15 468 Colorado Rockies Tim Smalling Virginia Tech Va.
15 470 St. Louis Cardinals Matt Williams Liberty Va.
15 471 Chicago White Sox David Herbek James Madison Va.
James Madison's shortstop David Herbek has shown a decent amount of power, batting .374/.456/.701 with 15 home runs. That drew scouts' interest because Herbek also has a chance to stick at shortstop.
15 480 Tampa Bay Rays Tyler Parmenter Cibola HS, Yuma, Ariz. Ariz.
Parmenter has a 6-foot-1, 180-pound frame and his best tool is his arm, which some scouts give a 70 on the 20-80 scale. He has touched 92 on the mound, and would play both ways if he gets to Arizona. He has power potential at the plate, but he's a bit raw and there are questions about whether he has the footwork and instincts to remain at shortstop.
16 486 Kansas City Royals Jack Lopez Deltona (Fla.) HS Fla. $750,000
Shortstop Jack Lopez helped lead Deltona High to the state title game, where it lost to Jose Fernandez and Alonso High. Lopez is the son of Reds bullpen coach Juan Lopez and has the middle-infield actions to stay there in pro ball, with soft hands as his best attribute. He has the feel for the game you would expect from someone who has been a bat boy in big league games and hung around major league clubhouses. At 5-foot-10, 170 pounds, he's built for college ball and is signed with Miami.
16 487 Washington Nationals Deion Williams Redan HS, Stone Mountain, Ga. Ga.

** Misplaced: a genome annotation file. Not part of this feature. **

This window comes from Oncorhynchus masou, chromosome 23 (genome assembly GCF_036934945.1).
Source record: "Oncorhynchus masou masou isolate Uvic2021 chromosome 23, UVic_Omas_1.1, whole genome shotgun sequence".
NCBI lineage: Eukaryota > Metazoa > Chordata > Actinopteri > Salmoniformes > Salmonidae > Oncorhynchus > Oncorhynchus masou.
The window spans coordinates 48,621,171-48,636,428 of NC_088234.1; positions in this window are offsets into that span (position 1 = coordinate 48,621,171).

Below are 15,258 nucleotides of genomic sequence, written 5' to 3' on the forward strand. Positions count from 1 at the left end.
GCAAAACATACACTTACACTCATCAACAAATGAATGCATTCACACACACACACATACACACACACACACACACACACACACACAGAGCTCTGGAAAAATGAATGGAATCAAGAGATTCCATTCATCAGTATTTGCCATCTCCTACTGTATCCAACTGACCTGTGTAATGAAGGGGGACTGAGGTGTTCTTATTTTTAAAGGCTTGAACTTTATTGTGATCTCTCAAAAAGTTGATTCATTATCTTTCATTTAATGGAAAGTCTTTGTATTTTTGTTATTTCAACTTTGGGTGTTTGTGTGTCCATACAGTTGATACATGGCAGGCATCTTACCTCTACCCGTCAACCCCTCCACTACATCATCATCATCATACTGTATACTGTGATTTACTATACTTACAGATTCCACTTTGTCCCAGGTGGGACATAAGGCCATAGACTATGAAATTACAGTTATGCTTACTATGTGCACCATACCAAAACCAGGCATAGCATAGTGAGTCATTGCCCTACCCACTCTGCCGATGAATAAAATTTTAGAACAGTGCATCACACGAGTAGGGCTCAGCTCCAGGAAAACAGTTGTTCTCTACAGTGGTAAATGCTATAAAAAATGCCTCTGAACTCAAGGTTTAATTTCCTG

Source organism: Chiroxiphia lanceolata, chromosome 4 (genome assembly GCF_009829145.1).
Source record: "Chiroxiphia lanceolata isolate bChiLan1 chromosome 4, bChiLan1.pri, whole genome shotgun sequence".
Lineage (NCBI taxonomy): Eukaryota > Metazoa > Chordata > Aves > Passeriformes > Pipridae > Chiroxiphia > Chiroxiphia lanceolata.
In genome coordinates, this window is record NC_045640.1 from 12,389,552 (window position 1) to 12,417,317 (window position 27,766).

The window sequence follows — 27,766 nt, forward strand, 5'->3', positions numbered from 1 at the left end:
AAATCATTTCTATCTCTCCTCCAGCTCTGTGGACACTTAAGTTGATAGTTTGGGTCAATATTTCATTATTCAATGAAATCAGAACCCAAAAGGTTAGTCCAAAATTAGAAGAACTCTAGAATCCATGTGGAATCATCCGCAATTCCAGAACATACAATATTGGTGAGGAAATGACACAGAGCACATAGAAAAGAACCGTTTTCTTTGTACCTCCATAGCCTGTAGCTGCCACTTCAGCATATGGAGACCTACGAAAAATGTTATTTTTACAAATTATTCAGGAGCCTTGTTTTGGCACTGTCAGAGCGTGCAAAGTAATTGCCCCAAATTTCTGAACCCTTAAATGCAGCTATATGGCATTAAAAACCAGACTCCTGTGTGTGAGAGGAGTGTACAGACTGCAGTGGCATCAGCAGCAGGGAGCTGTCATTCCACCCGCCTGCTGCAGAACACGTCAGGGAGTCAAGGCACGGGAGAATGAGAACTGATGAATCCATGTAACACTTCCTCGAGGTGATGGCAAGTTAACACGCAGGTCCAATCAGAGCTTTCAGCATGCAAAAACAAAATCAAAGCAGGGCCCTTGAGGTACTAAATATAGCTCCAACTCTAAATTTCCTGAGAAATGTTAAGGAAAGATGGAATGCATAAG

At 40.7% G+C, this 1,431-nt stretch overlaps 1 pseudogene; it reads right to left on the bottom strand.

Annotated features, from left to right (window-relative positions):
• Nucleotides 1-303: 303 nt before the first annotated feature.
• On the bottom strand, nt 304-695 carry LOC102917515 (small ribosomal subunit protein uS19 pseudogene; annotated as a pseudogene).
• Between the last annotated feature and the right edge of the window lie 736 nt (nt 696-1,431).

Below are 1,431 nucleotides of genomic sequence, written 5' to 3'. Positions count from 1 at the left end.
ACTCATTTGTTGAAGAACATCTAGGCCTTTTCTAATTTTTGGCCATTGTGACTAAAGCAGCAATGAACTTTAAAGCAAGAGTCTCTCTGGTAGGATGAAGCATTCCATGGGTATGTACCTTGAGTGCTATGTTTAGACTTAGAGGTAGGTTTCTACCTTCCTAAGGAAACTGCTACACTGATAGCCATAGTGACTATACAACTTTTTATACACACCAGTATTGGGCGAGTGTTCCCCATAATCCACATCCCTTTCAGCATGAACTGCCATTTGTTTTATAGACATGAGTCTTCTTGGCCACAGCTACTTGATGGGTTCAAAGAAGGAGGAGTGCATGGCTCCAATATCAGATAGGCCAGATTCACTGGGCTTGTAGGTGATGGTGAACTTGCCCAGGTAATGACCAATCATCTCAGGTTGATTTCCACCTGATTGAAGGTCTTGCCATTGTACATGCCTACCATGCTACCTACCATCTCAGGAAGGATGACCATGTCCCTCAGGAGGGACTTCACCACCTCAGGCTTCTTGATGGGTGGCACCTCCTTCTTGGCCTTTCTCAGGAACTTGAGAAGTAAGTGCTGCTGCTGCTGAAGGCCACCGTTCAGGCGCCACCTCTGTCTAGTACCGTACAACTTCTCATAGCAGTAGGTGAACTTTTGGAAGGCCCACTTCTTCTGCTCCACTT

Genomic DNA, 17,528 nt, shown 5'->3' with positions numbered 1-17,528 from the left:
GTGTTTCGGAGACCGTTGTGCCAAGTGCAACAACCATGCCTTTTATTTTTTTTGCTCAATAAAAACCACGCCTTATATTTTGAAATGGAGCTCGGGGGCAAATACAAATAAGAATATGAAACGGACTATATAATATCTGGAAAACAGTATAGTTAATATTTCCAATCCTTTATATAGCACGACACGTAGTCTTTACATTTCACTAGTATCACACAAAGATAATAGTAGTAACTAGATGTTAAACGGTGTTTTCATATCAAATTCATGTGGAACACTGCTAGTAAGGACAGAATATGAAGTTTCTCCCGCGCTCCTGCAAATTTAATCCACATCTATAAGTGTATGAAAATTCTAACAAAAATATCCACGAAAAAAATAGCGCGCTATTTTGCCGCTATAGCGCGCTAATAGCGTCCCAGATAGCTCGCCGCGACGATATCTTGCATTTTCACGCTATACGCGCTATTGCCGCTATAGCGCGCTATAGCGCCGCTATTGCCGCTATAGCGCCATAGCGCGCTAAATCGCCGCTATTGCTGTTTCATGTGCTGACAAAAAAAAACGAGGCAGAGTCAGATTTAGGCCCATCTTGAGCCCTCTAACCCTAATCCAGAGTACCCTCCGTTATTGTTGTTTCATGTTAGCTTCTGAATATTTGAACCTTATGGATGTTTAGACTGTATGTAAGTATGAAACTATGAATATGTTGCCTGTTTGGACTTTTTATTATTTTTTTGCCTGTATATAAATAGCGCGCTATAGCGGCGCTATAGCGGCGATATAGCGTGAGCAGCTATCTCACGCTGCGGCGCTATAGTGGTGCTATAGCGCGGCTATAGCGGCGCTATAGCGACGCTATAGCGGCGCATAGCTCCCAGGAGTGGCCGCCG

The state's top middle-infield challenger to Julius Gaines was athletic Deion Williams, who plays at Redan High, the same school that produced recent big league infielders Brandon Phillips and Chris Nelson. At 6-foot-3, 180 pounds, he's tall and lean with an excellent frame that should fill out well. He has bloodlines as the grandson of former big league slugger George Scott. His defense is his best attribute now, as he has arm strength and quick feet. He doesn't have great actions, and while his swing has some looseness, he doesn't drive the ball consistently. He's signed to Georgia State.
16 510 Tampa Bay Rays Brett McAfee Pine Tree HS, Longview, Texas Texas
16 511 Philadelphia Phillies Taylor Black Kentucky Ky.
17 526 Oakland Athletics Sean Jamieson Canisius N.Y.
17 534 Texas Rangers Ryan Rua Lake Erie (Ohio) Ohio
17 535 Cincinnati Reds Morgan Phillips Douglas Academy, New York N.Y.
College of Charleston recruit Morgan Phillips looks the part but is raw. He has strong wrists and a slashy swing at the plate, and he shows good hands at shortstop, though he might end up in the outfield.